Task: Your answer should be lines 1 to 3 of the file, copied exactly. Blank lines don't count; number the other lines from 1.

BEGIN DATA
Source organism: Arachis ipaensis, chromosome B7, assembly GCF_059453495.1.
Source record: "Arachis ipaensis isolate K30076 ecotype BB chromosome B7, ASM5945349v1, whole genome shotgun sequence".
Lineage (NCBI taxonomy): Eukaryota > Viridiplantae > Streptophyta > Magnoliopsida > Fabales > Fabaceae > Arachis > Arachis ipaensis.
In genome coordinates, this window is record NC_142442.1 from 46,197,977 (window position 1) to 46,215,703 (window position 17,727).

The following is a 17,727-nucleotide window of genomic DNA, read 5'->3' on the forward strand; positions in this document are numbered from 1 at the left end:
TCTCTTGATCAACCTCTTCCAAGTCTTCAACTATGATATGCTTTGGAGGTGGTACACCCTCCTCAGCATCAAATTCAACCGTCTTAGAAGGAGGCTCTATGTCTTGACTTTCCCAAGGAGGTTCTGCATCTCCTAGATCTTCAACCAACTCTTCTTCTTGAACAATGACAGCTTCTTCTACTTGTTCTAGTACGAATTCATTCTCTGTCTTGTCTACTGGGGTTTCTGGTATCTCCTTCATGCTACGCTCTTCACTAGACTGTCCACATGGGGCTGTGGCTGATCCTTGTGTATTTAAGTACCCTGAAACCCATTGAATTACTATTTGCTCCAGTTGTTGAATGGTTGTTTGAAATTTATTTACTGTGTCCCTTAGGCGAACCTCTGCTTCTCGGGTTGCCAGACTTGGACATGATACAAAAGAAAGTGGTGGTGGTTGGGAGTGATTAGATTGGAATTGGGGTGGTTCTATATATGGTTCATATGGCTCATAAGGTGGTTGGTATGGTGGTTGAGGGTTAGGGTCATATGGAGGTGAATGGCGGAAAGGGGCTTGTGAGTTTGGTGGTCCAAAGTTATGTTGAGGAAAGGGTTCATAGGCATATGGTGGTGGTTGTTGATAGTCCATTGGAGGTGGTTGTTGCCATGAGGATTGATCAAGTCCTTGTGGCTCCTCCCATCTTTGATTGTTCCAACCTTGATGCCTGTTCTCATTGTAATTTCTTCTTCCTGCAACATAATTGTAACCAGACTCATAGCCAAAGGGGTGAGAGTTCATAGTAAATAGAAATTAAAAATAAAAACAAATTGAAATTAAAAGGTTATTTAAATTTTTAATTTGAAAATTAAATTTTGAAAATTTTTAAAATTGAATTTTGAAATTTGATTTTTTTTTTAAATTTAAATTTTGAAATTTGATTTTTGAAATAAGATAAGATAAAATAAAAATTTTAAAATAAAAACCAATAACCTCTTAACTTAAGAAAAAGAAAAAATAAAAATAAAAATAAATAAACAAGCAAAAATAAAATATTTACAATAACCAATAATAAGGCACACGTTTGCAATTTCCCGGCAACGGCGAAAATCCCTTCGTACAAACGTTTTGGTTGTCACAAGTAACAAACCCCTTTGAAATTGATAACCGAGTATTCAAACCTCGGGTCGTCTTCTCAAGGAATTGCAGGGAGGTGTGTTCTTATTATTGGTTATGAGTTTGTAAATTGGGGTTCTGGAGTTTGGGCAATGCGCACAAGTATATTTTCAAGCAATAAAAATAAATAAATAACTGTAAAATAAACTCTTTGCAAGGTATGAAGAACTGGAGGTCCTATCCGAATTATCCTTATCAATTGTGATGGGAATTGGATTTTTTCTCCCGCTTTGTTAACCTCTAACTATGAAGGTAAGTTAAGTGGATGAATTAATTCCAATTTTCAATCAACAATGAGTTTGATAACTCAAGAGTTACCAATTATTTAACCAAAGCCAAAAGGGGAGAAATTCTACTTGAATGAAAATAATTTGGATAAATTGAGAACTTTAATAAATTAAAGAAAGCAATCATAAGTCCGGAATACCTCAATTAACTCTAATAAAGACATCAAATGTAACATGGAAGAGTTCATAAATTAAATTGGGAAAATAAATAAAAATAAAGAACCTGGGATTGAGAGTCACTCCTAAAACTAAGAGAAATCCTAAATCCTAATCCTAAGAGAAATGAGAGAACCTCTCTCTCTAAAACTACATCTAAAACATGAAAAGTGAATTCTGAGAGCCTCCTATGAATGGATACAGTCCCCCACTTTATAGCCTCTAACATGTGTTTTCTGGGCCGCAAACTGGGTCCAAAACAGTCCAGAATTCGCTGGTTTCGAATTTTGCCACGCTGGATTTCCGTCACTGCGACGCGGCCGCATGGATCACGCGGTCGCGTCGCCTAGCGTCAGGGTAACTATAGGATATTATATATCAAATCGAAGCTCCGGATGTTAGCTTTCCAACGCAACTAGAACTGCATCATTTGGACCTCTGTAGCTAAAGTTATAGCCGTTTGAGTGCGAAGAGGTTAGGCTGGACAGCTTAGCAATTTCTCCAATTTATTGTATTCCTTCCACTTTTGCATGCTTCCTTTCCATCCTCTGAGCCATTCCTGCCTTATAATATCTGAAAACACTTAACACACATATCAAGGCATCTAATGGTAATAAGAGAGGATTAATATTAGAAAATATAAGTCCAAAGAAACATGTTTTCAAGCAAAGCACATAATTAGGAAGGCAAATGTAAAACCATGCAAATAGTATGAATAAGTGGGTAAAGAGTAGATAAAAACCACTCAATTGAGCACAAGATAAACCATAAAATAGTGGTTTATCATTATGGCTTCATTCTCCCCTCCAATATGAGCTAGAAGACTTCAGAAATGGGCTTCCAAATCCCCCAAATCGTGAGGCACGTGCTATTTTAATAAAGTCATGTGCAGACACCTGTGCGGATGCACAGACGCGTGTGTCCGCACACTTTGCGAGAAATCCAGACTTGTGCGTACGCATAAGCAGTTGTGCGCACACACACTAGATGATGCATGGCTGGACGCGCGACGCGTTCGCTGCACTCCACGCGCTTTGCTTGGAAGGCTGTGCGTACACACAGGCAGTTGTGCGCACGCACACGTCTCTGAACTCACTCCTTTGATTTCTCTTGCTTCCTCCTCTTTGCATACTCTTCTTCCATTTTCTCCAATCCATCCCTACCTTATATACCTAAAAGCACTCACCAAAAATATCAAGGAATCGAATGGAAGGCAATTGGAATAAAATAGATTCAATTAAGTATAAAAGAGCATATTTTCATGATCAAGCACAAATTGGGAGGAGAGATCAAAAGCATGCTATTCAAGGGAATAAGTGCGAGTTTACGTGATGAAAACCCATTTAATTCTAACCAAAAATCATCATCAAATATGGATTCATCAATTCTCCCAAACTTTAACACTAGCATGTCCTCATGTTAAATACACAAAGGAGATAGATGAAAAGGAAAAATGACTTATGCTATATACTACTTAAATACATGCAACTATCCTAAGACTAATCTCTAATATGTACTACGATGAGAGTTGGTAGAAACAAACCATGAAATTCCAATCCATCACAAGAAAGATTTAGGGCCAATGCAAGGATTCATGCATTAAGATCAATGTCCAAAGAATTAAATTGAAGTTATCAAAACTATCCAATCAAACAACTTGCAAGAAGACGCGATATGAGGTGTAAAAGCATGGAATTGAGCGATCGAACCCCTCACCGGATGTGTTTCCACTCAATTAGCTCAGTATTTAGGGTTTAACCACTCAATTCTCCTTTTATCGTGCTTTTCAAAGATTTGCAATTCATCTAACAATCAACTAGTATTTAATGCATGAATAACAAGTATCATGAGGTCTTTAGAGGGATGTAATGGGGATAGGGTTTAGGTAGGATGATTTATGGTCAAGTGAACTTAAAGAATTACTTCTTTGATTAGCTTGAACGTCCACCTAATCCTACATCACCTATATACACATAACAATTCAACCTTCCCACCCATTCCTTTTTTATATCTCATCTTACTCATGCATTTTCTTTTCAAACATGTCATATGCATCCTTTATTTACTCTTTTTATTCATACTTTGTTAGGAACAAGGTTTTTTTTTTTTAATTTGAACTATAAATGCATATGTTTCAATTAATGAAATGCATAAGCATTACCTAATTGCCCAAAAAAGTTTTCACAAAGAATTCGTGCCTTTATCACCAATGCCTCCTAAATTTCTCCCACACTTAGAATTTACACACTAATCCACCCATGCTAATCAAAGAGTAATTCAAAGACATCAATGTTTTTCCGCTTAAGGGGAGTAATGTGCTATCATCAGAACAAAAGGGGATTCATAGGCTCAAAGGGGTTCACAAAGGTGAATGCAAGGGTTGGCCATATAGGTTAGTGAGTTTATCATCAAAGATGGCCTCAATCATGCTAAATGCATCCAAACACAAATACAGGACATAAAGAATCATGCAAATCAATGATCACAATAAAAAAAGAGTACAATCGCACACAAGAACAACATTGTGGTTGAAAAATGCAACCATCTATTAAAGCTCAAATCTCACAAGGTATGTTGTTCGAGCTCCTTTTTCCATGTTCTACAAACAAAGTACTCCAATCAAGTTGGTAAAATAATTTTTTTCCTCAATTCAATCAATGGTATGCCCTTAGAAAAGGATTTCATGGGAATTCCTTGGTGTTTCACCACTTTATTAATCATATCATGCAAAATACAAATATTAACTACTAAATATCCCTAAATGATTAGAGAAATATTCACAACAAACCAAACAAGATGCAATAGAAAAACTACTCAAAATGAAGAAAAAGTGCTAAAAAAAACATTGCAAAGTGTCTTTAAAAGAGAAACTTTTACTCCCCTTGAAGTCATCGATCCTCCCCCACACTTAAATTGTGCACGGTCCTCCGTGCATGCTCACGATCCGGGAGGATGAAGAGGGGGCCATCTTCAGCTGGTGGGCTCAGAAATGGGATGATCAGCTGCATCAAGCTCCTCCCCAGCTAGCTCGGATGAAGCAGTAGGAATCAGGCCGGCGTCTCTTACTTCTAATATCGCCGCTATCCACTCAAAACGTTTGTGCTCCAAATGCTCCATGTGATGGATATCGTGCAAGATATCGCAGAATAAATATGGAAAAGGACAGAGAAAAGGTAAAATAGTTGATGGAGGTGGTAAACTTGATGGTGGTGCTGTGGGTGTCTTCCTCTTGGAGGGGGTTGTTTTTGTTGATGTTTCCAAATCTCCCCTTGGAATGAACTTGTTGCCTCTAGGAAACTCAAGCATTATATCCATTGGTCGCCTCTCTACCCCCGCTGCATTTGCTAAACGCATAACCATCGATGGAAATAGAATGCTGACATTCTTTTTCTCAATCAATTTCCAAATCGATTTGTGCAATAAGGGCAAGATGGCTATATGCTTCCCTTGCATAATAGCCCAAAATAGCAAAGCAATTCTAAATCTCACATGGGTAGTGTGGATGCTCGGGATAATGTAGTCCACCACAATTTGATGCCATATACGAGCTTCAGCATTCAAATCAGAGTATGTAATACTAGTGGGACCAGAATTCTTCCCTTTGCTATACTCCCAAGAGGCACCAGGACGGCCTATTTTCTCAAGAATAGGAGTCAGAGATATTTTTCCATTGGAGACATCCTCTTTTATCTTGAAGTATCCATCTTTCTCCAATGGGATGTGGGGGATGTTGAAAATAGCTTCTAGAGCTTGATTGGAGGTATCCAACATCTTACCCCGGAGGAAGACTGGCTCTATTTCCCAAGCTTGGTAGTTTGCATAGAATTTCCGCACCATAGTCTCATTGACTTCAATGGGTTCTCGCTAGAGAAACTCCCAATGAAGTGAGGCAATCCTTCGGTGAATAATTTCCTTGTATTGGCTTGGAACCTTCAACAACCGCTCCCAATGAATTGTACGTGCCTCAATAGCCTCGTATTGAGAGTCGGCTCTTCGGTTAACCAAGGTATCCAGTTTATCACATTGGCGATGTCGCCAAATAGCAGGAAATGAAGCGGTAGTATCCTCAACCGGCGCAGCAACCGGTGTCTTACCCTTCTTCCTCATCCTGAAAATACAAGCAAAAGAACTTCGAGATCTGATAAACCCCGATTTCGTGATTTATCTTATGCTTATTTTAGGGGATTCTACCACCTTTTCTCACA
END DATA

Source organism: Arachis ipaensis, chromosome B7, assembly GCF_059453495.1.
Source record: "Arachis ipaensis isolate K30076 ecotype BB chromosome B7, ASM5945349v1, whole genome shotgun sequence".
Lineage (NCBI taxonomy): Eukaryota > Viridiplantae > Streptophyta > Magnoliopsida > Fabales > Fabaceae > Arachis > Arachis ipaensis.